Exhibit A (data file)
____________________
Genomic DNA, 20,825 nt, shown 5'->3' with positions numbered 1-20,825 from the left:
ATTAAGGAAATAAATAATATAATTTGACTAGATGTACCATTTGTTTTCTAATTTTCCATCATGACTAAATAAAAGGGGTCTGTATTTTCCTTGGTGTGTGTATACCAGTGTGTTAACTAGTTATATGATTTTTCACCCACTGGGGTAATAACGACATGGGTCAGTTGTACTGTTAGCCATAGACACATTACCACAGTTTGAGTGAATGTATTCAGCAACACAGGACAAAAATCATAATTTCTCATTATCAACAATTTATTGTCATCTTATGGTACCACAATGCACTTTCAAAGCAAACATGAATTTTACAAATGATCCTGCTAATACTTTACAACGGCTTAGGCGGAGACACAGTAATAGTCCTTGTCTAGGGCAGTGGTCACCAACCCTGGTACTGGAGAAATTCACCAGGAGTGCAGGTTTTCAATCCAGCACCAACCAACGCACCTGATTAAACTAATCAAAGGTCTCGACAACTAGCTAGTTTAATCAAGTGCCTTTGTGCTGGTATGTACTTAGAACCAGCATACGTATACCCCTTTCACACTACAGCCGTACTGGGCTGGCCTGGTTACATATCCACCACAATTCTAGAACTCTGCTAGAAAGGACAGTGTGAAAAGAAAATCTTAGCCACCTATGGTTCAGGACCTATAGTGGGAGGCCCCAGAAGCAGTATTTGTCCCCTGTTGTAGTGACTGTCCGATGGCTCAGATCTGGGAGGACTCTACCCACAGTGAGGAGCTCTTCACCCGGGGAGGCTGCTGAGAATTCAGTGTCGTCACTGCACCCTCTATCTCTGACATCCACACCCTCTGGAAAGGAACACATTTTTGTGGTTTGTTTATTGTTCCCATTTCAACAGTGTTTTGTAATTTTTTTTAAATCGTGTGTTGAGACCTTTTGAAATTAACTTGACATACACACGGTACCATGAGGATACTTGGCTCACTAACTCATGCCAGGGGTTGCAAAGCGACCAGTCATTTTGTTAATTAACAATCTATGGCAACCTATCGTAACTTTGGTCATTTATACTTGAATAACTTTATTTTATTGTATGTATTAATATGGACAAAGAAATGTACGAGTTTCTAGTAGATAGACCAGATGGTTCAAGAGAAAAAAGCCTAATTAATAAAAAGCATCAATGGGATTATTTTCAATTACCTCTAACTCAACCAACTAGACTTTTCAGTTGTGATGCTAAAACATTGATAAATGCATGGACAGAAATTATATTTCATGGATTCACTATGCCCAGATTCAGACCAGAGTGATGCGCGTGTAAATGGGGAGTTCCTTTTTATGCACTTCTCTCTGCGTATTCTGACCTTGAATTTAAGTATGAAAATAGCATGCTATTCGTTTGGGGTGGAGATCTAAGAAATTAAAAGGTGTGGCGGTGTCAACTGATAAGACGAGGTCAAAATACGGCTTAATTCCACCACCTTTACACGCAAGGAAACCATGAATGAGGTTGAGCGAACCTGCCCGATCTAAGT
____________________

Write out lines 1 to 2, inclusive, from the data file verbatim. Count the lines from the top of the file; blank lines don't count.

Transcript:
Genomic DNA, 20,825 nt, shown 5'->3' with positions numbered 1-20,825 from the left:
ATTAAGGAAATAAATAATATAATTTGACTAGATGTACCATTTGTTTTCTAATTTTCCATCATGACTAAATAAAAGGGGTCTGTATTTTCCTTGGTGTGTGTATACCAGTGTGTTAACTAGTTATATGATTTTTCACCCACTGGGGTAATAACGACATGGGTCAGTTGTACTGTTAGCCATAGACACATTACCACAGTTTGAGTGAATGTATTCAGCAACACAGGACAAAAATCATAATTTCTCATTATCAACAATTTATTGTCATCTTATGGTACCACAATGCACTTTCAAAGCAAACATGAATTTTACAAATGATCCTGCTAATACTTTACAACGGCTTAGGCGGAGACACAGTAATAGTCCTTGTCTAGGGCAGTGGTCACCAACCCTGGTACTGGAGAAATTCACCAGGAGTGCAGGTTTTCAATCCAGCACCAACCAACGCACCTGATTAAACTAATCAAAGGTCTCGACAACTAGCTAGTTTAATCAAGTGCCTTTGTGCTGGTATGTACTTAGAACCAGCATACGTATACCCCTTTCACACTACAGCCGTACTGGGCTGGCCTGGTTACATATCCACCACAATTCTAGAACTCTGCTAGAAAGGACAGTGTGAAAAGAAAATCTTAGCCACCTATGGTTCAGGACCTATAGTGGGAGGCCCCAGAAGCAGTATTTGTCCCCTGTTGTAGTGACTGTCCGATGGCTCAGATCTGGGAGGACTCTACCCACAGTGAGGAGCTCTTCACCCGGGGAGGCTGCTGAGAATTCAGTGTCGTCACTGCACCCTCTATCTCTGACATCCACACCCTCTGGAAAGGAACACATTTTTGTGGTTTGTTTATTGTTCCCATTTCAACAGTGTTTTGTAATTTTTTTTAAATCGTGTGTTGAGACCTTTTGAAATTAACTTGACATACACACGGTACCATGAGGATACTTGGCTCACTAACTCATGCCAGGGGTTGCAAAGCGACCAGTCATTTTGTTAATTAACAATCTATGGCAACCTATCGTAACTTTGGTCATTTATACTTGAATAACTTTATTTTATTGTATGTATTAATATGGACAAAGAAATGTACGAGTTTCTAGTAGATAGACCAGATGGTTCAAGAGAAAAAAGCCTAATTAATAAAAAGCATCAATGGGATTATTTTCAATTACCTCTAACTCAACCAACTAGACTTTTCAGTTGTGATGCTAAAACATTGATAAATGCATGGACAGAAATTATATTTCATGGATTCACTATGCCCAGATTCAGACCAGAGTGATGCGCGTGTAAATGGGGAGTTCCTTTTTATGCACTTCTCTCTGCGTATTCTGACCTTGAATTTAAGTATGAAAATAGCATGCTATTCGTTTGGGGTGGAGATCTAAGAAATTAAAAGGTGTGGCGGTGTCAACTGATAAGACGAGGTCAAAATACGGCTTAATTCCACCACCTTTACACGCAAGGAAACCATGAATGAGGTTGAGCGAACCTGCCCGATCTAAGT